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I am building random forests on high dimensional, sparse, and class unbalanced training datasets (around 500 - 5000 examples) using two different feature sets. I did stratified 10-fold cross validation. All features are binary, as well as the class label.

Since the training data is class unbalanced, simply voting for majority gives accuracy of 80%. Random forest with feature set 1 (more than 1000 features) gives accuracy of 97%, and random forest with feature set 2 (more than 300 features) gives accuracy of 85%. However, when I merge the two feature sets into one, and then train random forest on the merged feature set, the resulted accuracy is around 95%.

Since using only feature set 2 is better than majority voting, I can consider features in set 2 as useful features. I thought if I add more "useful" features to random forest, the model performance should increase, i.e., I expected the merged feature set to lead to an improved accuracy compared to using only feature set 1.

Due to the class unbalance, I also tired to calculate AUC, however I observed the same thing that using merged features does not outperform using only feature set 1.

What could be the reason for the dropped performance by including more features in random forest? How could I improve the performance of random forest using the merged feature set? Any hint or suggestion would be very much appreciated!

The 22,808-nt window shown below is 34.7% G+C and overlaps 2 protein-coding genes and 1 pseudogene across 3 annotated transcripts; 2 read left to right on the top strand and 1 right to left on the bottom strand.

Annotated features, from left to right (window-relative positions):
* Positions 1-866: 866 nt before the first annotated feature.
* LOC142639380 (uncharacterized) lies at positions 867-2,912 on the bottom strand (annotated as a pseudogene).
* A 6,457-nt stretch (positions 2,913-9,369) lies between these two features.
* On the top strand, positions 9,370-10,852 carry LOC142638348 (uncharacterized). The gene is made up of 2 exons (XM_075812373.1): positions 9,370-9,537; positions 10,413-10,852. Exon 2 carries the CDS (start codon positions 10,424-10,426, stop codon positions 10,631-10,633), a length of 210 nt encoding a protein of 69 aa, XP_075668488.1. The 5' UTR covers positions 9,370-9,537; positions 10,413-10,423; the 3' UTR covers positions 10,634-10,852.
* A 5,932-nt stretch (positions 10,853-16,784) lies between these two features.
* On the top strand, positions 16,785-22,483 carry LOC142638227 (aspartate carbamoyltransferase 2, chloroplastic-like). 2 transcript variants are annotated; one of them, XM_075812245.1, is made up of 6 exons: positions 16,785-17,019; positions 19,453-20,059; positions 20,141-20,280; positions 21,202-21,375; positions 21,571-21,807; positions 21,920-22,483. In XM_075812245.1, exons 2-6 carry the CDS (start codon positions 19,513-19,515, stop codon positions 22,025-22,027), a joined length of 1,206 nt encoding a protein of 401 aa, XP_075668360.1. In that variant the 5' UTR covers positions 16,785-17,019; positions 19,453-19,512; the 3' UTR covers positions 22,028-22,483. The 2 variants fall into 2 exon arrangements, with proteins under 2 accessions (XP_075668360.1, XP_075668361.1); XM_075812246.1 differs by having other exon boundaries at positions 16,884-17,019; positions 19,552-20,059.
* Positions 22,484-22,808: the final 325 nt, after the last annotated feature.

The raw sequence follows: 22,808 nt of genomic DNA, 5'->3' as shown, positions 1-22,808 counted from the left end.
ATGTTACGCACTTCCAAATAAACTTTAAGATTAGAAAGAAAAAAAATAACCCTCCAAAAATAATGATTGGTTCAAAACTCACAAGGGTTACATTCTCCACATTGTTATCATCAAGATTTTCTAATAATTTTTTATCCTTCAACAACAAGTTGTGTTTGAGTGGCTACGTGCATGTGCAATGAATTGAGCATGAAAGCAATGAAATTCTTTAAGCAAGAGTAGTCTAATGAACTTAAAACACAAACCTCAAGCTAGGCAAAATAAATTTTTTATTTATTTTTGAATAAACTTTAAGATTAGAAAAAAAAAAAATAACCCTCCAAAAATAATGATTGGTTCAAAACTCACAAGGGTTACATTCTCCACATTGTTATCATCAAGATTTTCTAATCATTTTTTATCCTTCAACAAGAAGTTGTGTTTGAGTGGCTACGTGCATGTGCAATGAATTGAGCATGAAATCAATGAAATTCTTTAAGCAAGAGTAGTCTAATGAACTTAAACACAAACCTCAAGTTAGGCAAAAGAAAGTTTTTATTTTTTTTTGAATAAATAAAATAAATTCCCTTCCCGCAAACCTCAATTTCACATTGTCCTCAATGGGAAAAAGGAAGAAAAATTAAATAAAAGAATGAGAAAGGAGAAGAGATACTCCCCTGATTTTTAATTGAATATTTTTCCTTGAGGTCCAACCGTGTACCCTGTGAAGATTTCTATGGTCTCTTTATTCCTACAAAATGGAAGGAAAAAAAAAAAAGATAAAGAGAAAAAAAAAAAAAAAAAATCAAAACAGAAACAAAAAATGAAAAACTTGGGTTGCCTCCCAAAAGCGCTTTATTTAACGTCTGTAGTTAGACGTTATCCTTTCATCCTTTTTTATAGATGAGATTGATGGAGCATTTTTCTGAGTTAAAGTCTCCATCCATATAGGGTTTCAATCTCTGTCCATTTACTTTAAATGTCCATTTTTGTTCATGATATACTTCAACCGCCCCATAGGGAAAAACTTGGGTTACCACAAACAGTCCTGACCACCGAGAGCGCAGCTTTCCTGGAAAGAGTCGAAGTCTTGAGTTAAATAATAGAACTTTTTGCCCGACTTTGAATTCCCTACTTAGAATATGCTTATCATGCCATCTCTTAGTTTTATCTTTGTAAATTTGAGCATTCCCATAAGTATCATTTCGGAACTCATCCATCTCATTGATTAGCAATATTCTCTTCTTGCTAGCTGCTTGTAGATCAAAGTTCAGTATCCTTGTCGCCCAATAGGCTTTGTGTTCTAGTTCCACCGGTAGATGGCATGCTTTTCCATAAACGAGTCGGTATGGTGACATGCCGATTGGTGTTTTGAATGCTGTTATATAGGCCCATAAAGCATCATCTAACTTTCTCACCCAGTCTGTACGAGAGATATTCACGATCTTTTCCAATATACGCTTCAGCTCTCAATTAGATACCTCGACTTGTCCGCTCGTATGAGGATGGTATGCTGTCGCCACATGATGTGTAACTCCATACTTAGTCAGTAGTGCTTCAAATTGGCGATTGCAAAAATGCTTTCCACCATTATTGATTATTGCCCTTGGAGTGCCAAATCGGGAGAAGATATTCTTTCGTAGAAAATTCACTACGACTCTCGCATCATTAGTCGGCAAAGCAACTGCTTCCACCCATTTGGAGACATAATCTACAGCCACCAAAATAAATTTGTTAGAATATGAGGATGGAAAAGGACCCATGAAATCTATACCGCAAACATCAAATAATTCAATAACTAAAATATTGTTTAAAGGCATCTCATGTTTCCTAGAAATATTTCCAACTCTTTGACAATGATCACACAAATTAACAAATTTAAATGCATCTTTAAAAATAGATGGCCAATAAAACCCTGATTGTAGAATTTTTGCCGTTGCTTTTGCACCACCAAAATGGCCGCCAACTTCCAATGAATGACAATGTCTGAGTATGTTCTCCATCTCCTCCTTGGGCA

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  • $\begingroup$ I suspect that you would need more trees and/or deeper trees if you use more features. $\endgroup$ – George Dec 1 '14 at 14:52
  • $\begingroup$ @George I am currently using 500 trees as default in randomForest package in R. Do you mean that by building deeper trees will make better use of the additional features? $\endgroup$ – Jing Zhao Dec 1 '14 at 14:56
  • $\begingroup$ Intuitively, I think that if you add more features you may need trees or even deeper trees to fully "utilize" them. I'm not very experienced with random forests so I may be wrong, but I think it is worth a try. $\endgroup$ – George Dec 1 '14 at 14:58
  • $\begingroup$ First, try to double the number of trees. You compare two 500-tree RFs with a 500-tree RF and more features. If more features underperforms the better, this is indicative that the RF has too few trees or not deep enough trees. Computation-wise I'd first try to do ntree = 1000. Such a RF has the same number of trees and the same features as a stacking model of the two 500-tree RFs, so it should at least have the potential to outperform it, all else equal. $\endgroup$ – AlexR Apr 26 '17 at 10:35

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